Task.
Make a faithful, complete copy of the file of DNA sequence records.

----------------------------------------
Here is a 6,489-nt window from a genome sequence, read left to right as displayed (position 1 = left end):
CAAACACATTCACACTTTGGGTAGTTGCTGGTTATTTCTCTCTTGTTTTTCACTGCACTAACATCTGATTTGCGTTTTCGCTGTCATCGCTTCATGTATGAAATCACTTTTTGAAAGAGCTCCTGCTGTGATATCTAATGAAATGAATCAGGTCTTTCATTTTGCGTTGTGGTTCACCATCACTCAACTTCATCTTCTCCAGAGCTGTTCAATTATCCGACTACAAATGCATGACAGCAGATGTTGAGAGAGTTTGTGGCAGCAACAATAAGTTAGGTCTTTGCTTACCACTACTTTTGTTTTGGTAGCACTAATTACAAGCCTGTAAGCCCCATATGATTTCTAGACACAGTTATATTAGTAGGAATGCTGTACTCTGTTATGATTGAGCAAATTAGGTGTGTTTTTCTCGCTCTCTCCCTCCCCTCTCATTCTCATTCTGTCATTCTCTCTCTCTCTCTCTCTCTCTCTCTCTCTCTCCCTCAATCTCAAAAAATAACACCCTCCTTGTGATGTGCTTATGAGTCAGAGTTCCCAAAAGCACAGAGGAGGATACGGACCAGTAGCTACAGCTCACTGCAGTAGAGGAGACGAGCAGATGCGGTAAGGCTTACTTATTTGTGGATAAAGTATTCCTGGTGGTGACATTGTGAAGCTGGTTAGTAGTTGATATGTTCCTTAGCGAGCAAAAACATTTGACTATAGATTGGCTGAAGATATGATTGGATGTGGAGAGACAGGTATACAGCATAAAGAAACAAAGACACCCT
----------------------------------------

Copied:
Here is a 6,489-nt window from a genome sequence, read left to right as displayed (position 1 = left end):
CAAACACATTCACACTTTGGGTAGTTGCTGGTTATTTCTCTCTTGTTTTTCACTGCACTAACATCTGATTTGCGTTTTCGCTGTCATCGCTTCATGTATGAAATCACTTTTTGAAAGAGCTCCTGCTGTGATATCTAATGAAATGAATCAGGTCTTTCATTTTGCGTTGTGGTTCACCATCACTCAACTTCATCTTCTCCAGAGCTGTTCAATTATCCGACTACAAATGCATGACAGCAGATGTTGAGAGAGTTTGTGGCAGCAACAATAAGTTAGGTCTTTGCTTACCACTACTTTTGTTTTGGTAGCACTAATTACAAGCCTGTAAGCCCCATATGATTTCTAGACACAGTTATATTAGTAGGAATGCTGTACTCTGTTATGATTGAGCAAATTAGGTGTGTTTTTCTCGCTCTCTCCCTCCCCTCTCATTCTCATTCTGTCATTCTCTCTCTCTCTCTCTCTCTCTCTCTCTCTCTCCCTCAATCTCAAAAAATAACACCCTCCTTGTGATGTGCTTATGAGTCAGAGTTCCCAAAAGCACAGAGGAGGATACGGACCAGTAGCTACAGCTCACTGCAGTAGAGGAGACGAGCAGATGCGGTAAGGCTTACTTATTTGTGGATAAAGTATTCCTGGTGGTGACATTGTGAAGCTGGTTAGTAGTTGATATGTTCCTTAGCGAGCAAAAACATTTGACTATAGATTGGCTGAAGATATGATTGGATGTGGAGAGACAGGTATACAGCATAAAGAAACAAAGACACCCT